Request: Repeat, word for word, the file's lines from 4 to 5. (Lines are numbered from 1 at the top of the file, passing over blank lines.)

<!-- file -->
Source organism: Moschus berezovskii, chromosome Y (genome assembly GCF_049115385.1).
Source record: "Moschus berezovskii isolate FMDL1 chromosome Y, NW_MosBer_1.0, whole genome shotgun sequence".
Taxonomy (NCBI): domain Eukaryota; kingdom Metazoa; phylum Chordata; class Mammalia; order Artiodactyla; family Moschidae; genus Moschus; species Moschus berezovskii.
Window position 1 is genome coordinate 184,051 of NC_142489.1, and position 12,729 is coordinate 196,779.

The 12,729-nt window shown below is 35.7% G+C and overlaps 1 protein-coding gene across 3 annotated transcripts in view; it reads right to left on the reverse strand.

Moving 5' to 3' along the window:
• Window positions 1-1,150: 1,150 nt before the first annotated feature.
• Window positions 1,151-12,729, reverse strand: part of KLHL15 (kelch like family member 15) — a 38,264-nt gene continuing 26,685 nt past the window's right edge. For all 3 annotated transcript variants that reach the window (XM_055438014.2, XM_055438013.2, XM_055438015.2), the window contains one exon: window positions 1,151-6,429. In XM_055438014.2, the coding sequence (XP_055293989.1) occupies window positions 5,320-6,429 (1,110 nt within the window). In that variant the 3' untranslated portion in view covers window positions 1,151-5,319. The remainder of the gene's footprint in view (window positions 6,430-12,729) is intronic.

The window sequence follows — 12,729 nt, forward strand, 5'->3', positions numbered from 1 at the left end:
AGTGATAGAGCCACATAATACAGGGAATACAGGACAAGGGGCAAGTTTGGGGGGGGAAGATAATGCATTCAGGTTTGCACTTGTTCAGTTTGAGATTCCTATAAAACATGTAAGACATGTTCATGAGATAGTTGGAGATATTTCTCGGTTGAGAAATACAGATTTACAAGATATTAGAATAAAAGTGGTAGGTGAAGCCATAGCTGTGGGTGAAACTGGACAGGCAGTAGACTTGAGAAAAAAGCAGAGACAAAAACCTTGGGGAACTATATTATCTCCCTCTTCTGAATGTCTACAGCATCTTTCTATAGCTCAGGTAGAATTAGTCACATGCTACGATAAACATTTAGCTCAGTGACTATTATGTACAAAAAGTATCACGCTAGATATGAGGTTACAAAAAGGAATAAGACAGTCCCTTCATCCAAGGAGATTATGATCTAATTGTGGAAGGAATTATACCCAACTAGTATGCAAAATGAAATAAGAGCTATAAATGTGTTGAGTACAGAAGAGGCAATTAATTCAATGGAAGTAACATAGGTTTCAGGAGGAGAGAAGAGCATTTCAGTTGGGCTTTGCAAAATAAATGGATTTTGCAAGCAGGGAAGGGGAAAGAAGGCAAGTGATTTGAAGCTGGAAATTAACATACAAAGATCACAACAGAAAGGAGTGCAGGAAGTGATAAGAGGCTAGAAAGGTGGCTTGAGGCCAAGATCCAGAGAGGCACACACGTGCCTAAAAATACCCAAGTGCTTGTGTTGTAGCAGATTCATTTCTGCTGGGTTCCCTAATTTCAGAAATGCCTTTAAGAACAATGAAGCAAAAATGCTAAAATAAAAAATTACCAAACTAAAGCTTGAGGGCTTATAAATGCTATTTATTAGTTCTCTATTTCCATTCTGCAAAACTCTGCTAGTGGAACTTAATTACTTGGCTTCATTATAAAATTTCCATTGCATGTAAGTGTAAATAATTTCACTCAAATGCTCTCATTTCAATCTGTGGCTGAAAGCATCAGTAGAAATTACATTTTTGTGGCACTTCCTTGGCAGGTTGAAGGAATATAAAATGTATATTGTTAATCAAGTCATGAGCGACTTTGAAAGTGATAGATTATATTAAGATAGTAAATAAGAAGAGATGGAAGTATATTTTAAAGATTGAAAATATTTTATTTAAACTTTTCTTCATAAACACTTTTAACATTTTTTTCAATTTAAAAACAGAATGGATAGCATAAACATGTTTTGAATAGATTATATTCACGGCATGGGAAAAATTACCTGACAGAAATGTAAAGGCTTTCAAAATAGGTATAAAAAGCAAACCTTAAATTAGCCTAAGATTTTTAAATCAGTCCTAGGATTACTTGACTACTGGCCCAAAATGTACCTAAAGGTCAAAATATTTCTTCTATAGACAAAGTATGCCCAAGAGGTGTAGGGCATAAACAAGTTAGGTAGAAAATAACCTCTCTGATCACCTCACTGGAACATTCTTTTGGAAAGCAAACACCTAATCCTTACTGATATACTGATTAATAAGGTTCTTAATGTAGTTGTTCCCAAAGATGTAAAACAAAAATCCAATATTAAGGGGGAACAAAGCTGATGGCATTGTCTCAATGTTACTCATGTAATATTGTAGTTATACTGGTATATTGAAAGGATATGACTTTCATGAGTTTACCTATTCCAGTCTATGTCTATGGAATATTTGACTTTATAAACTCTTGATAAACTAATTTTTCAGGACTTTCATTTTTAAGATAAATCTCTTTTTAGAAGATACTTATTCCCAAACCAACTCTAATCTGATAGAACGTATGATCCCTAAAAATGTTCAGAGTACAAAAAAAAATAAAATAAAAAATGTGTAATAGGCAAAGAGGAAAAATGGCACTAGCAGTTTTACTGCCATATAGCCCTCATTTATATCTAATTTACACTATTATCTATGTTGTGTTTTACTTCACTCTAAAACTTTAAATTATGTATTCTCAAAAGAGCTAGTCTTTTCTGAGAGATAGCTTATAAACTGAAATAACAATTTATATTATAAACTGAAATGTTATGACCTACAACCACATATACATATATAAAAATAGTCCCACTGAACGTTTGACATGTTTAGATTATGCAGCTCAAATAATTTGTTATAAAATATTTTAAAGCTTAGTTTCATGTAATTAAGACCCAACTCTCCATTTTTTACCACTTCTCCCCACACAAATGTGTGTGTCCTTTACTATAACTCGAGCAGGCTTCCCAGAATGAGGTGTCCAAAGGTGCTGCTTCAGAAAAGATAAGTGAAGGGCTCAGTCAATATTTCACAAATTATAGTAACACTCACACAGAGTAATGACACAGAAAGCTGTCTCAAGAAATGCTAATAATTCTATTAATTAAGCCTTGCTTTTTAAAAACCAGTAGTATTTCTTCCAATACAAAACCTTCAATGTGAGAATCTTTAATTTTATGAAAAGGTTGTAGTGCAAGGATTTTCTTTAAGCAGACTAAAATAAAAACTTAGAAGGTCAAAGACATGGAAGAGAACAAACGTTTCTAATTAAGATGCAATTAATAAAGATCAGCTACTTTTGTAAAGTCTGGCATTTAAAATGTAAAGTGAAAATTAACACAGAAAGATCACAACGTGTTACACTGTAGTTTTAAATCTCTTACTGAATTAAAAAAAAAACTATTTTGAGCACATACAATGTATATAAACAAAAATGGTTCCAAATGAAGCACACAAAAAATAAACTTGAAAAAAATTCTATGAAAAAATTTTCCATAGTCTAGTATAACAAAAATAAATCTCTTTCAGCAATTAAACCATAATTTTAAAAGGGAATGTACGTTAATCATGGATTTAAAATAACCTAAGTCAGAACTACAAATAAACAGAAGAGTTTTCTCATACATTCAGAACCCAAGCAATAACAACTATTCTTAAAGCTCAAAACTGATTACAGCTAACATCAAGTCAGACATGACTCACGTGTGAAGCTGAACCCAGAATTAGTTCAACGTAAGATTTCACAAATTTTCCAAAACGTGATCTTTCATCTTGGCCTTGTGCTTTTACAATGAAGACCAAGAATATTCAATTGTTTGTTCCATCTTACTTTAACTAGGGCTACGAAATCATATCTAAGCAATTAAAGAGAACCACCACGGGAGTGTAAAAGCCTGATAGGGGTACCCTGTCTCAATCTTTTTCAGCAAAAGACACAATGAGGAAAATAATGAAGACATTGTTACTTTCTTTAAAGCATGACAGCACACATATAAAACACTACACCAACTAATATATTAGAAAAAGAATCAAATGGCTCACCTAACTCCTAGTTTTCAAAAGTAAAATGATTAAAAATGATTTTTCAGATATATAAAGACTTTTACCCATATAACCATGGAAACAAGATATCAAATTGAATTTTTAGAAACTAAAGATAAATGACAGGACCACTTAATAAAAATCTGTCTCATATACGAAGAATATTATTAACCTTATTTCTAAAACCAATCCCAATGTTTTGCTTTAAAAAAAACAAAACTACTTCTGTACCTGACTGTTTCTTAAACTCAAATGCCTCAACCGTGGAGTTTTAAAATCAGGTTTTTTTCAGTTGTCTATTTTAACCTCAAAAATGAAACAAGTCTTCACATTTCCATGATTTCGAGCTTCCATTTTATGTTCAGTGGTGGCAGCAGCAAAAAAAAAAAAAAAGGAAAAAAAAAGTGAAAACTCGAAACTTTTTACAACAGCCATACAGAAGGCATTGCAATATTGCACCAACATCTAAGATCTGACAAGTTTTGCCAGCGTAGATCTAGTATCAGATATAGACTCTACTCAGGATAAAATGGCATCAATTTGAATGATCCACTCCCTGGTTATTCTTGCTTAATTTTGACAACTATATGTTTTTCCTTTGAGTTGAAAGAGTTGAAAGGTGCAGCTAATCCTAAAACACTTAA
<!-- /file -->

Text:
Window position 1 is genome coordinate 184,051 of NC_142489.1, and position 12,729 is coordinate 196,779.

The 12,729-nt window shown below is 35.7% G+C and overlaps 1 protein-coding gene across 3 annotated transcripts in view; it reads right to left on the reverse strand.